Before we get started, I wanted to dive into just how important it is to have a good SOOC. Light and exposure IN camera are so so important. Don’t take pictures thinking, ‘Oh, I can fix this in post!’. You should be taking pictures to make post processing easy. Even if you love editing, you don’t want to make it hard on yourself by taking a really crappy SOOC! This is true for any post processing, and not just black and white edits!

I’m a constant under exposure, and for that reason, my style is a little darker. If you have a brighter style, where your whites are really white, make sure you are not blowing any highlights. Highlights are not as easily fixed. If anything, make sure you have proper exposure SOOC and then brighten your photo in post to get the style you love. Be smart with how you expose your images!

Now that I’ve blabbed about the importance of SOOC, on to the video!

In case I went to fast in the video, here are the settings I tweaked to make this a nice deep black and white.

Basic

  • Exposure: -0.36
  • Contrast: +29
  • Highlights: -17
  • Shadows: -35
  • Whites: +9
  • Blacks: -38
  • Clarity: +15
  • Dehaze: +7

If you have any questions about how I convert my images to black and white, do not hesitate to ask! I am happy to help!

SOOC

Watch Me Edit: How to Convert an Image to Black and White in Lightroom

After B&W Conversion_ALY8190

As always, thank you so much for swinging by!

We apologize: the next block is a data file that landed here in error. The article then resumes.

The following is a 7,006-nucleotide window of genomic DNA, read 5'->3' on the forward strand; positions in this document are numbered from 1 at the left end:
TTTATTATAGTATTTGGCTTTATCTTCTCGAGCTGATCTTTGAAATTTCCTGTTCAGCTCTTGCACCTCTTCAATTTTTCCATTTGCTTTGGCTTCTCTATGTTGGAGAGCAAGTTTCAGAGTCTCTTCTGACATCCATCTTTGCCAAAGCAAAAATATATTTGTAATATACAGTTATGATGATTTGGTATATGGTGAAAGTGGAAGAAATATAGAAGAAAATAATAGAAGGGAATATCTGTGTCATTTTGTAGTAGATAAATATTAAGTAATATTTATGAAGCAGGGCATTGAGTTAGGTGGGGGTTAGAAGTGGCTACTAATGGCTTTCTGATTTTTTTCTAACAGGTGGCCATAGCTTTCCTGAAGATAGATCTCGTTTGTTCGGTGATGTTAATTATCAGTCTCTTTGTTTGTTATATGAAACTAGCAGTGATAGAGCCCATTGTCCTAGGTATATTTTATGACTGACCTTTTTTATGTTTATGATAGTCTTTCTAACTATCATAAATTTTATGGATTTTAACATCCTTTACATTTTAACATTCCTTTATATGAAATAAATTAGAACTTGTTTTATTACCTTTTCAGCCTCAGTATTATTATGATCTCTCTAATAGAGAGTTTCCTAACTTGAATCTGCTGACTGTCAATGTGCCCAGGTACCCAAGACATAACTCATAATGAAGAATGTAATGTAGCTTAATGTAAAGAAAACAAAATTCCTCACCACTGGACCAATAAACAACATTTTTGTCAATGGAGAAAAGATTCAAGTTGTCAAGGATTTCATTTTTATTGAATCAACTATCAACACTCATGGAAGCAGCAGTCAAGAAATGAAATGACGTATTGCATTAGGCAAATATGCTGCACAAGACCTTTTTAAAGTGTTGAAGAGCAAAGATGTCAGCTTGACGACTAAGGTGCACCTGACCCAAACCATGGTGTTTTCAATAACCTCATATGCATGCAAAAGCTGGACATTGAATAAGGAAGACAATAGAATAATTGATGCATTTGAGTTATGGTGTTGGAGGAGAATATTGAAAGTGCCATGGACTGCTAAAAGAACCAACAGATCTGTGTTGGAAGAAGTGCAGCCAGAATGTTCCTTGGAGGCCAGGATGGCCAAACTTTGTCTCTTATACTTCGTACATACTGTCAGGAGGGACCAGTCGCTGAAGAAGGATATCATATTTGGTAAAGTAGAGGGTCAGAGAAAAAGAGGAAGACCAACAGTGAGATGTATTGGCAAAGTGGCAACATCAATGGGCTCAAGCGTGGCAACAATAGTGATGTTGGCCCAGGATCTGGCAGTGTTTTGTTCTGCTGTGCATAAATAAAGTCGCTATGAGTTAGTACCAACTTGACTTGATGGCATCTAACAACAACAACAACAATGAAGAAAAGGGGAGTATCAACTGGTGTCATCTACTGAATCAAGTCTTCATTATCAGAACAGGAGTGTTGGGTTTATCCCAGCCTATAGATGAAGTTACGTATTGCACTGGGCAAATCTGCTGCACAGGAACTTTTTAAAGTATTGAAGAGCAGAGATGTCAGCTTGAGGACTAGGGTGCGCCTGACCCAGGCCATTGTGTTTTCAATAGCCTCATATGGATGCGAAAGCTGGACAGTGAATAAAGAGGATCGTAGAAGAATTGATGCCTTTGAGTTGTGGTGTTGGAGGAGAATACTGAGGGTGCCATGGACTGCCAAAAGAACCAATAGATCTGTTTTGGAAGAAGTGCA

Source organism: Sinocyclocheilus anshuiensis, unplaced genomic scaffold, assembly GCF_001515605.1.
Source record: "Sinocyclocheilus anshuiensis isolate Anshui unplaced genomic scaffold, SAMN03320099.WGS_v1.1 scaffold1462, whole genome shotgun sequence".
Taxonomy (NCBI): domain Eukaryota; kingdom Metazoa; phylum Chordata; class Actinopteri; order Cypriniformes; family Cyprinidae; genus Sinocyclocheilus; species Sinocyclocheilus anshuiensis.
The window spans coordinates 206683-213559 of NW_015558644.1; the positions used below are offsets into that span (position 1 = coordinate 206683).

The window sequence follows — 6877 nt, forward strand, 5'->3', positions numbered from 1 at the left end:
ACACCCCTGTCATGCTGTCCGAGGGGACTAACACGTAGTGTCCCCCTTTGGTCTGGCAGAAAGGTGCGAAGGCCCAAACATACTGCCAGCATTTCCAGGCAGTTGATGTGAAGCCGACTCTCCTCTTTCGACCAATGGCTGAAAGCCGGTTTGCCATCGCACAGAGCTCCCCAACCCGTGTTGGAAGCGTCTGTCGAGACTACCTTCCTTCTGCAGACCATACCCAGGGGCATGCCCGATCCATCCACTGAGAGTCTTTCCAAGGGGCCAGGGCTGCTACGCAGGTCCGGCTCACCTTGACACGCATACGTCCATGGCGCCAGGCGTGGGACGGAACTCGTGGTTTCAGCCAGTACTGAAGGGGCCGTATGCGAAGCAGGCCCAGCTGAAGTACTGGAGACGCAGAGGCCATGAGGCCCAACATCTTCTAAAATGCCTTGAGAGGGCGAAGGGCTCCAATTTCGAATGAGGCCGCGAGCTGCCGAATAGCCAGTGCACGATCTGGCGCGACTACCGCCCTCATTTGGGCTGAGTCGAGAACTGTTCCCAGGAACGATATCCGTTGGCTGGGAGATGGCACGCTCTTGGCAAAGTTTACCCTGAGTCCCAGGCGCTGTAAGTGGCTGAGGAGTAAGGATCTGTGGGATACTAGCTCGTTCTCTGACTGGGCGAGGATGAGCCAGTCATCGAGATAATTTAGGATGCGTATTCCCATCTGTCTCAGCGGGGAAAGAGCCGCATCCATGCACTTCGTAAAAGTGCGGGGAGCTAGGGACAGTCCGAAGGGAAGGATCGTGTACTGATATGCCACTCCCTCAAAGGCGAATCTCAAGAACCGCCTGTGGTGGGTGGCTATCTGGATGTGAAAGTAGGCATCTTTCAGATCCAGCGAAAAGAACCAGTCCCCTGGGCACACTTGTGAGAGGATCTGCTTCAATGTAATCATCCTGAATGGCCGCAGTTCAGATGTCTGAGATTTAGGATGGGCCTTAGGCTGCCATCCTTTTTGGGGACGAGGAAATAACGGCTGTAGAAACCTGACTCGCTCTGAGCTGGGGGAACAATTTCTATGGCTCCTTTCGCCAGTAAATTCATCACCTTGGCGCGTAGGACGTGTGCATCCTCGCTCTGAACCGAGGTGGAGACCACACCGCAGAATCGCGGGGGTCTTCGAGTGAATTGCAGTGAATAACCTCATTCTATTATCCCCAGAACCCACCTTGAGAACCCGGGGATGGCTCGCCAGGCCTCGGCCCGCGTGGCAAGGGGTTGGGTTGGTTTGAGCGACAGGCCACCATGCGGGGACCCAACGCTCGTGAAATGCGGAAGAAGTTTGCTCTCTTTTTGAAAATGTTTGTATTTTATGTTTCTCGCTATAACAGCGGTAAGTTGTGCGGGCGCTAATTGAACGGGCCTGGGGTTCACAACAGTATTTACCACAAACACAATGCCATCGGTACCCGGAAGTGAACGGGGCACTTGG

Compositions to Consider When Photographing Toddlers

Compositions to Consider When Photographing Toddlers

I’ve decided to do a series of blog posts pertaining to toddlers, this one is about compositions to consider. As most of your visiting my blog are probably aspiring momtographers (that’s a word, I promise), I figured you ladies wouldn’t mind some toddler tips and tricks. The first post I would recommend reading is Photographing a Toddler 101 – it gives you the basics to capturing great images of your toddler!

I wanted to reinforce that the most important thing to consider when photographing toddlers is patience. They do what they want, no matter how badly you want them to sit still and smile! Maybe that’s just not my style – I really love to have candid photos. The sit still and smile at the camera just doesn’t capture the emotion I crave. So if you stick around with me, you’ll learn more about how to photograph toddlers.